Patricia Monture-Angus

From Wikipedia, the free encyclopedia
Jump to: navigation, search

Patricia Monture-Angus (September 24, 1958 – November 17, 2010) was a Canadian Mohawk lawyer, activist, educator and author.

Monture-Angus graduated from Queen’s University law school in May 1988, and went on to do graduate work at Osgoode Hall.[1] In August 1988, Monture-Angus filed a suit in Ontario’s Supreme Court stating that she should not be required to take an oath of allegiance to the Queen because she is a member of a sovereign nation. According to Sections 4 and 5 of the Public Officers Act, R.S.O. 1980, c. 4 15 as amended, and Rules 53 (4) and 5 1 under the Law Society Act which stated that any person appointed to any office in Ontario or called as a barrister or admitted as a solicitor must declare the following oath:

I... do swear that I will be faithful and bear true allegiance to Her Majesty Queen Elizabeth the Second (or the reigning Sovereign for the time being), her heirs and successors according to law. So help me God.

Monture-Angus argued that she was a member of a sovereign people, the Mohawk Nation, whose sovereignty has never been surrendered or extinguished. This sovereignty has been consistently recognized through treaties and historical custom, both pre-dating Confederation and continuing uninterrupted thereafter.[1] The case never went to court. The Law Society agreed to change its rules and make the oath optional. Monture-Angus was called to the Ontario bar in January 1994.[2]

Monture-Angus taught law at Dalhousie University and at the University of Ottawa's Common Law School[3] before accepting a position in the Department of Native Studies at the University of Saskatchewan in 1994. She was granted tenure in 1998 and promoted to full professor in 1999.[4] She married Denis Angus of the Thunderchild First Nation Cree Nation, of Treaty Six, in 1991. Patricia Monture-Angus died on November 17, 2010 in Saskatoon, Saskatchewan.[5]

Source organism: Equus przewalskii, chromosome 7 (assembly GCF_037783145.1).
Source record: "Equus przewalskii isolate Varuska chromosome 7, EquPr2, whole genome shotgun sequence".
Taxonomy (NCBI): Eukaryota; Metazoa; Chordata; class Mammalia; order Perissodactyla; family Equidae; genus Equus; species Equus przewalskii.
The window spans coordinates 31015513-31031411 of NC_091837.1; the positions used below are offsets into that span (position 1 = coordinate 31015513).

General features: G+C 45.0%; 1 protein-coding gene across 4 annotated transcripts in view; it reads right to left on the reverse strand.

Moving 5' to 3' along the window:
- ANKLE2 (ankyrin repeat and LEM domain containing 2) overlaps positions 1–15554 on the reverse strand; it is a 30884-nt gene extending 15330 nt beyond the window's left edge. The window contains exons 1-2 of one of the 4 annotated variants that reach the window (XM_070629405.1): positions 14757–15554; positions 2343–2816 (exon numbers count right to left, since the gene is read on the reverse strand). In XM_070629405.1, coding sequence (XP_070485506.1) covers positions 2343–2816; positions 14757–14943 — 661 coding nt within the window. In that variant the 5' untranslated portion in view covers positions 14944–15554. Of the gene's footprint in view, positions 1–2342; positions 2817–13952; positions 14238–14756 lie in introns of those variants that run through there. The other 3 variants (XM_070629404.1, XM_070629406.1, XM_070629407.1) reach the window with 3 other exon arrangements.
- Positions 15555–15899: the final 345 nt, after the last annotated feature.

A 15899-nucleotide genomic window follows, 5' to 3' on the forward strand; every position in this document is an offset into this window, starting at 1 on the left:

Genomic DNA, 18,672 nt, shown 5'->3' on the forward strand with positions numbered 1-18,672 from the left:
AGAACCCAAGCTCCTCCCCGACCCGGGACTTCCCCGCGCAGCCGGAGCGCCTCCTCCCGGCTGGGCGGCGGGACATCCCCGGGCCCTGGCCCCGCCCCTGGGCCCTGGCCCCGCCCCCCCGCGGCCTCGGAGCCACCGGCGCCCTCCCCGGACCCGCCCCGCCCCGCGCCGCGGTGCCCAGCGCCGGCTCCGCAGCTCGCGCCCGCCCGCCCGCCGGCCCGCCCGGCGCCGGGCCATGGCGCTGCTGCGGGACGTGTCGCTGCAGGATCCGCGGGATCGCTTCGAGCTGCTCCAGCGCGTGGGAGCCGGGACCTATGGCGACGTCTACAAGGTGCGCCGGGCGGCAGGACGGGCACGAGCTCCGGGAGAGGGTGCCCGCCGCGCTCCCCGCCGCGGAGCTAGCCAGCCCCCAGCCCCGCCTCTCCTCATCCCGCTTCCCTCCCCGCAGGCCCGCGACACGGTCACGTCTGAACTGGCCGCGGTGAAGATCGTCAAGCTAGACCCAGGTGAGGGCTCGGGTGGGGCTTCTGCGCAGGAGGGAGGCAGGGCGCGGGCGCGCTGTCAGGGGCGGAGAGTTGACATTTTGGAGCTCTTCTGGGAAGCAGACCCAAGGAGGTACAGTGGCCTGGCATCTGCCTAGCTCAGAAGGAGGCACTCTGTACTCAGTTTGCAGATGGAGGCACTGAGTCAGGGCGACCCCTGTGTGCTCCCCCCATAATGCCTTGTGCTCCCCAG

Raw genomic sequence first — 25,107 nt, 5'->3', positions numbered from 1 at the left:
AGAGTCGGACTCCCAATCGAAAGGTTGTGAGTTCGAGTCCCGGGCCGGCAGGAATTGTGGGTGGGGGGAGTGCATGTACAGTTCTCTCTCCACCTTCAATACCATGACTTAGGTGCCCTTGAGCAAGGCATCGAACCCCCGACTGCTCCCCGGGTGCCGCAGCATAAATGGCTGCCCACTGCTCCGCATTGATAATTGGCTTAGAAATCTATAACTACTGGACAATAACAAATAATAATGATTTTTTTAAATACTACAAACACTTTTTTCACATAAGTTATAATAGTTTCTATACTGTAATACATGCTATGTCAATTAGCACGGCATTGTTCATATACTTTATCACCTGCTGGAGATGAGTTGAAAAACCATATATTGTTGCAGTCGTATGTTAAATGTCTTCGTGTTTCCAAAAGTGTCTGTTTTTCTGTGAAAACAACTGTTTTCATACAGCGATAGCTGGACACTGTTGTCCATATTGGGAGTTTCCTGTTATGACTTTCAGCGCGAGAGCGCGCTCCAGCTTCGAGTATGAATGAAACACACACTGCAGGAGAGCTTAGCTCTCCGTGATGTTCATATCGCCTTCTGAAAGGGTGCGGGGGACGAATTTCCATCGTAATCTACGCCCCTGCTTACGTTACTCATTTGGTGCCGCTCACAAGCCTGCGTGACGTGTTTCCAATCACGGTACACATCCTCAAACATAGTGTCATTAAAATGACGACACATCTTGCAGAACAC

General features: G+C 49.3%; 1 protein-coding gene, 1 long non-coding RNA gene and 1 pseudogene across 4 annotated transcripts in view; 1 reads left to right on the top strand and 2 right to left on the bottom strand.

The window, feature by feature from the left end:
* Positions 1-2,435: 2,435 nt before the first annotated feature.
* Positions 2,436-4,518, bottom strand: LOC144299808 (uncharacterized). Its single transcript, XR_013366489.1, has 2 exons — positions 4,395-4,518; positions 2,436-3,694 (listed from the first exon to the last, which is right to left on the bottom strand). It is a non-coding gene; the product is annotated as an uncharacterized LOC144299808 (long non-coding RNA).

• Thunder in my Soul: A Mohawk Woman Speaks. Fernwood Publishing, Halifax, 1995.
  • Journeying Forward: Dreaming First Nations’ Independence. Fernwood Publishing, Halifax, 1999.
  • First Voices: An Aboriginal Women's Reader Monture-Angus, Patricia and Patricia Mcguire (Eds). Inanna Publications, Toronto, 2009.


  1. ^ a b Gray, Cynthia (1987). A Question of Sovereignty: Patricia Monture vs. the Queen. Canadian Woman Studies. Archived from the original on 2010-12-11. 
  2. ^ Monture-Angus, Patricia (1995). Thunder in my Soul: A Mohawk Woman Speaks. Halifax: Fernwood Publishing. p. 52. 
  3. ^ Monture-Angus, Patricia. "The Lived Experience of Discrimination: Aboriginal Women who are Federally Sentenced". 2002. Canadian Association of Elizabeth Fry Societies. Retrieved 4 December 2010. 
  4. ^ "Patricia Monture - Bio". National Centre for First Nations Governance. Retrieved 4 December 2010. [permanent dead link]
  5. ^ Corbiere-Lavell, Jeannette. "Letter of Sympathy for the family and friends of Patricia Monture". November 22, 2010. Native Women’s Association of Canada. Archived from the original on 11 December 2010. Retrieved 4 December 2010. 

External links[edit]